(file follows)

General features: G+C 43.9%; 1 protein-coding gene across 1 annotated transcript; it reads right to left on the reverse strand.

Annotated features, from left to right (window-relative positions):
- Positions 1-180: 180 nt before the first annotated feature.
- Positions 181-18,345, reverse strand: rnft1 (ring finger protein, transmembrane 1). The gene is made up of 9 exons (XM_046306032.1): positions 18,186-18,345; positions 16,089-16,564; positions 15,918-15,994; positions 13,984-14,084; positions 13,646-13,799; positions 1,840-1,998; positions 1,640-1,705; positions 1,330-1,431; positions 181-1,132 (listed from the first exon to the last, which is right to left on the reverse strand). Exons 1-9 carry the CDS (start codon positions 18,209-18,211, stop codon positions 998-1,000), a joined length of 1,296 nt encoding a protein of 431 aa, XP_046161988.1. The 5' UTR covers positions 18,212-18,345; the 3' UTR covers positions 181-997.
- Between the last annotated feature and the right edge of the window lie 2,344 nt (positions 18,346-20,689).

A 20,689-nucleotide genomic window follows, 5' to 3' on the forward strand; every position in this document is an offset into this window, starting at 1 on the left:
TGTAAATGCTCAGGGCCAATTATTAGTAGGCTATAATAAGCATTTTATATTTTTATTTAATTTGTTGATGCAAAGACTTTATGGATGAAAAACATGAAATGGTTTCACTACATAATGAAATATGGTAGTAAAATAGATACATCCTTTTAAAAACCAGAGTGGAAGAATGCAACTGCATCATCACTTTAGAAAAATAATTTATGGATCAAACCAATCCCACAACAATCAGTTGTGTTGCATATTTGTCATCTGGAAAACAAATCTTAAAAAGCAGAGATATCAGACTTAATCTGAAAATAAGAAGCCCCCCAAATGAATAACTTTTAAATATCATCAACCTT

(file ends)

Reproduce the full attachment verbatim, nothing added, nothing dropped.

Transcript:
General features: G+C 43.9%; 1 protein-coding gene across 1 annotated transcript; it reads right to left on the reverse strand.

Annotated features, from left to right (window-relative positions):
- Positions 1-180: 180 nt before the first annotated feature.
- Positions 181-18,345, reverse strand: rnft1 (ring finger protein, transmembrane 1). The gene is made up of 9 exons (XM_046306032.1): positions 18,186-18,345; positions 16,089-16,564; positions 15,918-15,994; positions 13,984-14,084; positions 13,646-13,799; positions 1,840-1,998; positions 1,640-1,705; positions 1,330-1,431; positions 181-1,132 (listed from the first exon to the last, which is right to left on the reverse strand). Exons 1-9 carry the CDS (start codon positions 18,209-18,211, stop codon positions 998-1,000), a joined length of 1,296 nt encoding a protein of 431 aa, XP_046161988.1. The 5' UTR covers positions 18,212-18,345; the 3' UTR covers positions 181-997.
- Between the last annotated feature and the right edge of the window lie 2,344 nt (positions 18,346-20,689).

A 20,689-nucleotide genomic window follows, 5' to 3' on the forward strand; every position in this document is an offset into this window, starting at 1 on the left:
TGTAAATGCTCAGGGCCAATTATTAGTAGGCTATAATAAGCATTTTATATTTTTATTTAATTTGTTGATGCAAAGACTTTATGGATGAAAAACATGAAATGGTTTCACTACATAATGAAATATGGTAGTAAAATAGATACATCCTTTTAAAAACCAGAGTGGAAGAATGCAACTGCATCATCACTTTAGAAAAATAATTTATGGATCAAACCAATCCCACAACAATCAGTTGTGTTGCATATTTGTCATCTGGAAAACAAATCTTAAAAAGCAGAGATATCAGACTTAATCTGAAAATAAGAAGCCCCCCAAATGAATAACTTTTAAATATCATCAACCTT